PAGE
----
Too many Stars-and-Striped-coffins is political death, and the way to avoid political death (in the all-important short run) is to deal the real death from as safe a distance as possible. If a couple of hundred thousand conscripts are retreating up the Basra Road, incinerate half of them from beyond the horizon; if Saddam might be in a restaurant, obliterate the whole place; and if a disabled Bradley's heavy machine gun might fall into insurgent hands, ripple the whole damned street. That way, there'll be fewer body-bags in today's C130.
There might be more in tomorrow's, though. Hopefully that'll be after the electorate has accepted the media's invitation to forget the causes of the images that then assail them. 'Trouble is, there's always more we need to forget. For example, we'd need to forget this:
Col. David Hogg, in an off-the-cuff remark, noted that U.S. forces routinely take hostages: “...his troops picked up the wife and daughter of an Iraqi lieutenant general. They left a note: ‘If you want your family released, turn yourself in.’” (Washington Post, July 28, ‘03). Article
34 of the Geneva Convention is specific: "The taking of hostages is prohibited."
[F]ormer Staff Sergeant Jimmy Massey, a veteran of the invasion of Iraq, report[ed] that he and his troops were ordered to, and did, fire on unarmed protestors, killing most of them.
And it'd be good if we could forget the way in which the post-S11 'real politik' perpetrated in Washington (or London, or Canberra) manifests on the ground. What starts with this sort of thing ...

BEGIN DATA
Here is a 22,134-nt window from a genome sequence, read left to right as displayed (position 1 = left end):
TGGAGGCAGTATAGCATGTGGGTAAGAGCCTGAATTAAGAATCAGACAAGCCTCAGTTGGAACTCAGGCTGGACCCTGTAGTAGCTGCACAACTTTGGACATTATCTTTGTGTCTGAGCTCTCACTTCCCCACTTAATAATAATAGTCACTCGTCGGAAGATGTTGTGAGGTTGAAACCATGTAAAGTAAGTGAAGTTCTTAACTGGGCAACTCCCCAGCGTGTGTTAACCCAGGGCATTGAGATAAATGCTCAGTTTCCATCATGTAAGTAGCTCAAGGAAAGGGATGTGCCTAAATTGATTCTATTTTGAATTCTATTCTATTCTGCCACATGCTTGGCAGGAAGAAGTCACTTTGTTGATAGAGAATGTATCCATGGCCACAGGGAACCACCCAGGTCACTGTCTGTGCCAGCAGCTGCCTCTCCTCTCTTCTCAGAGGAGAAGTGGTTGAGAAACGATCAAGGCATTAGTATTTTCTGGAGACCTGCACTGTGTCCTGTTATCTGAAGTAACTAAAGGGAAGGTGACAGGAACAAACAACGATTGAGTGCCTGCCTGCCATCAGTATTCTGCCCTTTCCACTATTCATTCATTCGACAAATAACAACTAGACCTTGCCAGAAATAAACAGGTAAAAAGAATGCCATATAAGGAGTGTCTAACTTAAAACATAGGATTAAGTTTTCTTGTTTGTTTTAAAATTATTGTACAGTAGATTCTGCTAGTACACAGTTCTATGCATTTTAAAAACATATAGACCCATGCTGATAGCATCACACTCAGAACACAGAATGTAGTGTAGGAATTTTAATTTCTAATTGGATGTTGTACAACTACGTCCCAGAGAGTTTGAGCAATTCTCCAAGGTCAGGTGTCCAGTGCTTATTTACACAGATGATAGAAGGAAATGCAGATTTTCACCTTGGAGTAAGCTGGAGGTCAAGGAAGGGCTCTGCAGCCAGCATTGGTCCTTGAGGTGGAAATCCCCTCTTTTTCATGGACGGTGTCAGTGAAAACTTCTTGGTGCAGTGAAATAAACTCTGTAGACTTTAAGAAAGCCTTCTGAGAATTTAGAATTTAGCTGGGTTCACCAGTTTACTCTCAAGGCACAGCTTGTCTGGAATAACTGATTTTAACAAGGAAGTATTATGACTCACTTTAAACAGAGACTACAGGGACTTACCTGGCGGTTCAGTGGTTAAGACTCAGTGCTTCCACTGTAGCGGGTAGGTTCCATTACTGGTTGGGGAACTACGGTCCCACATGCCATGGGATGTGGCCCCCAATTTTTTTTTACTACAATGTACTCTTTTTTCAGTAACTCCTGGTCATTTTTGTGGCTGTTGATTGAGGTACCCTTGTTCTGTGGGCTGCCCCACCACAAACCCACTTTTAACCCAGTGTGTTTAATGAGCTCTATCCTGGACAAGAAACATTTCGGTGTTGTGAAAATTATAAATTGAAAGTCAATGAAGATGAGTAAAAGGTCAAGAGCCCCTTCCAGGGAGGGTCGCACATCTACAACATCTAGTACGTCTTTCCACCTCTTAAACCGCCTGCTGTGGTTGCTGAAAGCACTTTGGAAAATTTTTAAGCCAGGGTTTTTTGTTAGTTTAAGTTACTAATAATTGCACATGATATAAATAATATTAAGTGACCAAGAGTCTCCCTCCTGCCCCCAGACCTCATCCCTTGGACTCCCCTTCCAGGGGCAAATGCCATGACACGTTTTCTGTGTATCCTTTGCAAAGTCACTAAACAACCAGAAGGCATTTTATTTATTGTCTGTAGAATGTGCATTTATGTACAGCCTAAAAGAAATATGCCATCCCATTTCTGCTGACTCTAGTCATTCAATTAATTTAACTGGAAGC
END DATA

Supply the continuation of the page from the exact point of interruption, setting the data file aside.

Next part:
After the World Trade Center attack, the U.S. essentially declared itself exempt from international norms. The military is following the civilian leadership: “In my judgment, this new paradigm renders obsolete Geneva's strict limitations on questioning of enemy prisoners and renders quaint some of its provisions."
(White House Counsel Alberto Gonzales, Memorandum to the President, 25 January 2002)
... can end with a couple of thousand unfortunate photographs and a million malignant memories, for instance.
So much for Alberto's judgment, then.
Me, I go with the judgment of Jim Lobe:
"At a time when the United States is unifying the Islamic world against it, the Bush administration has demoralised and divided the West.
I've seen poor Mazin Tumaisi die a dozen deaths already today, and I'm thoroughly demoralised. And I don't doubt many of the people watching al Jazeera and al Arabiya are feeling that bit more unified.